There are so many places to visit in Esfahan and the list can continue forever, but here are my recommendation for two full days.
This is a UNESCO World Heritage Site and the square is one of the largest squares in the world. To give you an idea of how big it is, the width is about 160 meters wide and the length is about 560 meters. The square is surrounded by buildings from the Safavid dynasty (one of the dynasties of Iran). The Shah Mosque is situated on the south side, Sheikh Lotfollah Mosque on the east, Ali Qapu Palace on the west and the northern side opens into the Grand Bazaar. You can be stuck in this square for hours or even days, but a few hours will do the job. There are several fountains and grassed area in the middle, benches for picnics and even horse carriages to ride around. Other than the attractions mentioned above, the sides of the square are filled with gift stores, sweet shops, carpet stores, coffee shops, you name it. It can be a pretty busy place on the weekends, but due to the mass size of the place, you will never feel claustrophobic.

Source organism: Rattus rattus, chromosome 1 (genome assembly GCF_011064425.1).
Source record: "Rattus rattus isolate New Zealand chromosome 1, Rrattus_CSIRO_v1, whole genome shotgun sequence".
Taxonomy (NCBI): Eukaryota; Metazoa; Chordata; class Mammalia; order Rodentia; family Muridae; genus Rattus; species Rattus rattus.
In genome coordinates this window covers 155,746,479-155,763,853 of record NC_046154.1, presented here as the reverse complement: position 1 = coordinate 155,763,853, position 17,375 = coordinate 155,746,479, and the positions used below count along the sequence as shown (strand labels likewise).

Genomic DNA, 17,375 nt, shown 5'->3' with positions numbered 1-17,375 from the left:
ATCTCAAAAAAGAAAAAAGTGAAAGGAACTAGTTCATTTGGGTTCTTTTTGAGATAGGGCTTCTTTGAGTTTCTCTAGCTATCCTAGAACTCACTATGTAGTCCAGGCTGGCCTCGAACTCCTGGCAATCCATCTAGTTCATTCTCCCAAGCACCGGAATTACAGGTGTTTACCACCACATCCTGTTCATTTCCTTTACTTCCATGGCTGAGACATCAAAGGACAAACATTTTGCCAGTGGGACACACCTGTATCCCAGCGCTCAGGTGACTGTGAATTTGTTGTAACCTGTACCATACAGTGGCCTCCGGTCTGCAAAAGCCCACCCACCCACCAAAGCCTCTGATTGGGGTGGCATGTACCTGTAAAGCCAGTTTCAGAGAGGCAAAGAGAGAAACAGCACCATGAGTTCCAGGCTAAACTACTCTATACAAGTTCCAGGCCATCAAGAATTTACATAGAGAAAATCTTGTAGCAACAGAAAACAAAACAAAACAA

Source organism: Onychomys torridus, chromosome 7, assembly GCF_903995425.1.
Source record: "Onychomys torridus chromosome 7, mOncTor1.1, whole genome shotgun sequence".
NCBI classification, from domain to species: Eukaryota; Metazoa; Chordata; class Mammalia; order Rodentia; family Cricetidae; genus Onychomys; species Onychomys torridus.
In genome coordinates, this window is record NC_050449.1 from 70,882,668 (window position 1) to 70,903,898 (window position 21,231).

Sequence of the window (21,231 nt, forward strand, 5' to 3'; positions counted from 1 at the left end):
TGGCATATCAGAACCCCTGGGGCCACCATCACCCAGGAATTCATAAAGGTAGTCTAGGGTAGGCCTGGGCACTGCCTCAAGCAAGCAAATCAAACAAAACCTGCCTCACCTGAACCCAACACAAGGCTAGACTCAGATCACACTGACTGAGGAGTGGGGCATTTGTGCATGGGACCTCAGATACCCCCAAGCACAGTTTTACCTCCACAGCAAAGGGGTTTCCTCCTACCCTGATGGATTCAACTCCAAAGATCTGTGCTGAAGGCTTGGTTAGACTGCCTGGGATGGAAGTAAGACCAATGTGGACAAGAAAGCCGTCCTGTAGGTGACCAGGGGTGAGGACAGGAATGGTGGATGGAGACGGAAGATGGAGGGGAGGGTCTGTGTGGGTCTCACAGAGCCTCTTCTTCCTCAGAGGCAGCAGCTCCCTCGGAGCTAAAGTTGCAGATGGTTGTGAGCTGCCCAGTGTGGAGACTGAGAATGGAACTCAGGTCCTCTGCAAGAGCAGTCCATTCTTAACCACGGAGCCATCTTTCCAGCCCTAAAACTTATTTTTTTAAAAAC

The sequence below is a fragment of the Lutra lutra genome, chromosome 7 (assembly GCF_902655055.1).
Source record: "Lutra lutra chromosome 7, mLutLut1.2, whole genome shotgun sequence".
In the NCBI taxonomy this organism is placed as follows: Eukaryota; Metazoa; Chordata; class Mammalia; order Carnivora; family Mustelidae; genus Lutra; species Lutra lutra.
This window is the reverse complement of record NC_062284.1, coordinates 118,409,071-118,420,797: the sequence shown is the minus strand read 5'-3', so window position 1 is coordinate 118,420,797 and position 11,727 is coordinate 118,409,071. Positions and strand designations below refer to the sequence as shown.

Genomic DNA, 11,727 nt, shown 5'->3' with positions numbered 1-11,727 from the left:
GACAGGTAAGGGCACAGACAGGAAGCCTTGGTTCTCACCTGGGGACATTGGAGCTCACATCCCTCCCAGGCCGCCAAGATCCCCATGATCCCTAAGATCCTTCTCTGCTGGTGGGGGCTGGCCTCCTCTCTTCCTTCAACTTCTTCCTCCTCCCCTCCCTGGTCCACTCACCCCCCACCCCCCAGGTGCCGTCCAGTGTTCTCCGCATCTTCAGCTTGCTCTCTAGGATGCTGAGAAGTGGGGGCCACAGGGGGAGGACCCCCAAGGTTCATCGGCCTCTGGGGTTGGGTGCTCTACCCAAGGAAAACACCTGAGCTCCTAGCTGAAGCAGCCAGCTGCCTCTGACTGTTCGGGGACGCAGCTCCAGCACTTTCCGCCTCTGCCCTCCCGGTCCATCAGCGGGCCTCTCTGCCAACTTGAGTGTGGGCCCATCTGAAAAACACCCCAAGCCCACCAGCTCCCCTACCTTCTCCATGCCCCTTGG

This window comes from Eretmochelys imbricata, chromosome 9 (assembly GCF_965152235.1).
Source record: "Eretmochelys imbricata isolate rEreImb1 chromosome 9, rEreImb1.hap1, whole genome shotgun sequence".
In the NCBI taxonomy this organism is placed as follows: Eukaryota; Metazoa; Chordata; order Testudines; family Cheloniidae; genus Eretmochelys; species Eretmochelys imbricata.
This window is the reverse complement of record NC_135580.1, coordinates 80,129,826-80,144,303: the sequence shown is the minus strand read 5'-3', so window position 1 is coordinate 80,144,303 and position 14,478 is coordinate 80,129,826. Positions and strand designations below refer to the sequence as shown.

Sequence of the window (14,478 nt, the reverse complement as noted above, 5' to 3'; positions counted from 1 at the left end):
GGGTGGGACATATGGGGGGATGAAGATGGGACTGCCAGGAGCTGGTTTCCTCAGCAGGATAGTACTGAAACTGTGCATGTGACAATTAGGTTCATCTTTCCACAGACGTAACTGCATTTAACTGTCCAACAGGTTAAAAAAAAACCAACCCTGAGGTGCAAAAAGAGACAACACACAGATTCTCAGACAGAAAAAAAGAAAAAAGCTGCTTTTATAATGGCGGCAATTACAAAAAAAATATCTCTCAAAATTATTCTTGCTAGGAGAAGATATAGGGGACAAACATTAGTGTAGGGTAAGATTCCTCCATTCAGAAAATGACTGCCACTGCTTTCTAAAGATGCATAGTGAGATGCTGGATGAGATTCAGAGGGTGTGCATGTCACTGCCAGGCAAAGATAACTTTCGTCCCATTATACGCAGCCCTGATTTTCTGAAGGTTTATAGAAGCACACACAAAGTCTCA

This was my second time visiting the Imam Square and I have been inside all the mosques and palaces at the square. Back in 2004, I was able to get the Iranian price with my Iranian friends. I passed as an Afghani, which meant that the price was around 10K Riyals, instead of the hefty 200K Riyals for foreigners. I did not bother going into any of the buildings this time around, since it was not worth paying 150 to 200K Riyals.
I definitely recommend going to the Ali Qapu Palace, which boasts a nice view from the 3rd floor and there is a museum-like exhibit on some things. There used to be a coffee shop up there, but I’m not sure if it still exists.
Besides that, the bazaar is an interesting place to visit. It pretty much sells all kinds of things, but if you have been reading my posts, my favorite section is the dry fruit area. Gosh, I love those dates.
During this visit, I saw a lot of cute coffee shops and tourist friendly Iranian restaurants. There was one that we went to eat and the food was excellent. Just ask around the locals and they can guide you to a proper foreigner friendly restaurant.
Si-o-Seh Pol Bridge